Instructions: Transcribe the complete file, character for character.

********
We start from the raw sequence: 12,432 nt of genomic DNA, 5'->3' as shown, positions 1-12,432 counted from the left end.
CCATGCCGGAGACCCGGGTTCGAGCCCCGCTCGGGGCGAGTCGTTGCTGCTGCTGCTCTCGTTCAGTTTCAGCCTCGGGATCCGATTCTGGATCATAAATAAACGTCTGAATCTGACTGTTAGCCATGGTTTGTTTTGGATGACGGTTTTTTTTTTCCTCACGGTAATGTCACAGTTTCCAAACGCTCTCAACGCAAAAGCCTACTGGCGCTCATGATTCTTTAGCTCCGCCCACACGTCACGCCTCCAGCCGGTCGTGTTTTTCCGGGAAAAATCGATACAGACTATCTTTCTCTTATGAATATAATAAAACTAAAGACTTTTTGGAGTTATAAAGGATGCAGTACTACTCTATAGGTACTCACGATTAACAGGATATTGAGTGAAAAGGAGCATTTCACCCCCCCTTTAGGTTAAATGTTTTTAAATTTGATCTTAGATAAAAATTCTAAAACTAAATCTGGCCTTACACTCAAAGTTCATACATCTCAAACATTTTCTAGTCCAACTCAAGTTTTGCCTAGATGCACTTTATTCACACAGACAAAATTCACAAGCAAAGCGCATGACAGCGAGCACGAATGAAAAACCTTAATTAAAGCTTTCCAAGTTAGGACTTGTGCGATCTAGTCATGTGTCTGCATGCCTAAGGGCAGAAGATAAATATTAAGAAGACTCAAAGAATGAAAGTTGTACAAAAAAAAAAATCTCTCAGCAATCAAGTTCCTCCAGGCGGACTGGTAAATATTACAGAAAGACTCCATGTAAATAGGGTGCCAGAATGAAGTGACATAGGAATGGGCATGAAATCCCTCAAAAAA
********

We start from the raw sequence: 12,432 nt of genomic DNA, 5'->3' as shown, positions 1-12,432 counted from the left end.
CCATGCCGGAGACCCGGGTTCGAGCCCCGCTCGGGGCGAGTCGTTGCTGCTGCTGCTCTCGTTCAGTTTCAGCCTCGGGATCCGATTCTGGATCATAAATAAACGTCTGAATCTGACTGTTAGCCATGGTTTGTTTTGGATGACGGTTTTTTTTTTCCTCACGGTAATGTCACAGTTTCCAAACGCTCTCAACGCAAAAGCCTACTGGCGCTCATGATTCTTTAGCTCCGCCCACACGTCACGCCTCCAGCCGGTCGTGTTTTTCCGGGAAAAATCGATACAGACTATCTTTCTCTTATGAATATAATAAAACTAAAGACTTTTTGGAGTTATAAAGGATGCAGTACTACTCTATAGGTACTCACGATTAACAGGATATTGAGTGAAAAGGAGCATTTCACCCCCCCTTTAGGTTAAATGTTTTTAAATTTGATCTTAGATAAAAATTCTAAAACTAAATCTGGCCTTACACTCAAAGTTCATACATCTCAAACATTTTCTAGTCCAACTCAAGTTTTGCCTAGATGCACTTTATTCACACAGACAAAATTCACAAGCAAAGCGCATGACAGCGAGCACGAATGAAAAACCTTAATTAAAGCTTTCCAAGTTAGGACTTGTGCGATCTAGTCATGTGTCTGCATGCCTAAGGGCAGAAGATAAATATTAAGAAGACTCAAAGAATGAAAGTTGTACAAAAAAAAAAATCTCTCAGCAATCAAGTTCCTCCAGGCGGACTGGTAAATATTACAGAAAGACTCCATGTAAATAGGGTGCCAGAATGAAGTGACATAGGAATGGGCATGAAATCCCTCAAAAAA